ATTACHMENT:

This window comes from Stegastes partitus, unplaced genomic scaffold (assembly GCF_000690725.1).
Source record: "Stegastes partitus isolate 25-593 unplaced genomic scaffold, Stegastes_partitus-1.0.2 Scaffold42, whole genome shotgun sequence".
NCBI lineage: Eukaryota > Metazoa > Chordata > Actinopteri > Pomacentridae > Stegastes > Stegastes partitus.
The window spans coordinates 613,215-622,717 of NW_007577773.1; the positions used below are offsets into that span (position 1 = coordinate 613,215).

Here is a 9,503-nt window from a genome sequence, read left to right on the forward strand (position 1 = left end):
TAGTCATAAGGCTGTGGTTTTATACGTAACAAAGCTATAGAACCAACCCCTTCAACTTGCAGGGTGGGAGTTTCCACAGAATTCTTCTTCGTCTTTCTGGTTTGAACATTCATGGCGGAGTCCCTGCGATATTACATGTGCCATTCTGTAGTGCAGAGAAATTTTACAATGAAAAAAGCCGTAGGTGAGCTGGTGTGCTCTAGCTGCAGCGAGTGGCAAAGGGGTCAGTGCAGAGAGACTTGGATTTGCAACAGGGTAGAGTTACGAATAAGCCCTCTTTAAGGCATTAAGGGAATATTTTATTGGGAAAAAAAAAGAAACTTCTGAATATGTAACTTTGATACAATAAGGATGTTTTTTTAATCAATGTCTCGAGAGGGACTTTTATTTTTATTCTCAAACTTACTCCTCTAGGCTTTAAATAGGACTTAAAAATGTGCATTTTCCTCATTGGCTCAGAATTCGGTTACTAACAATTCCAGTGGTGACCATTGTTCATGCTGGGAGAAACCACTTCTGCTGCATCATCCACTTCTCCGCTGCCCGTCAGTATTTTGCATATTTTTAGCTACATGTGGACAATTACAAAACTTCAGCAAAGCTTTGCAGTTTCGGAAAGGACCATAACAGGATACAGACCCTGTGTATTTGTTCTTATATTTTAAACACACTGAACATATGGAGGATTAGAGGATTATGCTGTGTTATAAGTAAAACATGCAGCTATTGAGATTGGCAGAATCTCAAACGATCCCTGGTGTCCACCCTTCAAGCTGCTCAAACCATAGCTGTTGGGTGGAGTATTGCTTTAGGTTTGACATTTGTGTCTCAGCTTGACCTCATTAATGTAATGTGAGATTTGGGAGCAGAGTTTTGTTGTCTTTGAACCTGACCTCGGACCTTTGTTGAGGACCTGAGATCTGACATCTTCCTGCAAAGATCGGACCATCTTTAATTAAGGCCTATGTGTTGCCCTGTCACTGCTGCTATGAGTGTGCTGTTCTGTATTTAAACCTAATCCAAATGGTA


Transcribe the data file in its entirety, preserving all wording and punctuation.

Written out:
This window comes from Stegastes partitus, unplaced genomic scaffold (assembly GCF_000690725.1).
Source record: "Stegastes partitus isolate 25-593 unplaced genomic scaffold, Stegastes_partitus-1.0.2 Scaffold42, whole genome shotgun sequence".
NCBI lineage: Eukaryota > Metazoa > Chordata > Actinopteri > Pomacentridae > Stegastes > Stegastes partitus.
The window spans coordinates 613,215-622,717 of NW_007577773.1; the positions used below are offsets into that span (position 1 = coordinate 613,215).

Here is a 9,503-nt window from a genome sequence, read left to right on the forward strand (position 1 = left end):
TAGTCATAAGGCTGTGGTTTTATACGTAACAAAGCTATAGAACCAACCCCTTCAACTTGCAGGGTGGGAGTTTCCACAGAATTCTTCTTCGTCTTTCTGGTTTGAACATTCATGGCGGAGTCCCTGCGATATTACATGTGCCATTCTGTAGTGCAGAGAAATTTTACAATGAAAAAAGCCGTAGGTGAGCTGGTGTGCTCTAGCTGCAGCGAGTGGCAAAGGGGTCAGTGCAGAGAGACTTGGATTTGCAACAGGGTAGAGTTACGAATAAGCCCTCTTTAAGGCATTAAGGGAATATTTTATTGGGAAAAAAAAAGAAACTTCTGAATATGTAACTTTGATACAATAAGGATGTTTTTTTAATCAATGTCTCGAGAGGGACTTTTATTTTTATTCTCAAACTTACTCCTCTAGGCTTTAAATAGGACTTAAAAATGTGCATTTTCCTCATTGGCTCAGAATTCGGTTACTAACAATTCCAGTGGTGACCATTGTTCATGCTGGGAGAAACCACTTCTGCTGCATCATCCACTTCTCCGCTGCCCGTCAGTATTTTGCATATTTTTAGCTACATGTGGACAATTACAAAACTTCAGCAAAGCTTTGCAGTTTCGGAAAGGACCATAACAGGATACAGACCCTGTGTATTTGTTCTTATATTTTAAACACACTGAACATATGGAGGATTAGAGGATTATGCTGTGTTATAAGTAAAACATGCAGCTATTGAGATTGGCAGAATCTCAAACGATCCCTGGTGTCCACCCTTCAAGCTGCTCAAACCATAGCTGTTGGGTGGAGTATTGCTTTAGGTTTGACATTTGTGTCTCAGCTTGACCTCATTAATGTAATGTGAGATTTGGGAGCAGAGTTTTGTTGTCTTTGAACCTGACCTCGGACCTTTGTTGAGGACCTGAGATCTGACATCTTCCTGCAAAGATCGGACCATCTTTAATTAAGGCCTATGTGTTGCCCTGTCACTGCTGCTATGAGTGTGCTGTTCTGTATTTAAACCTAATCCAAATGGTA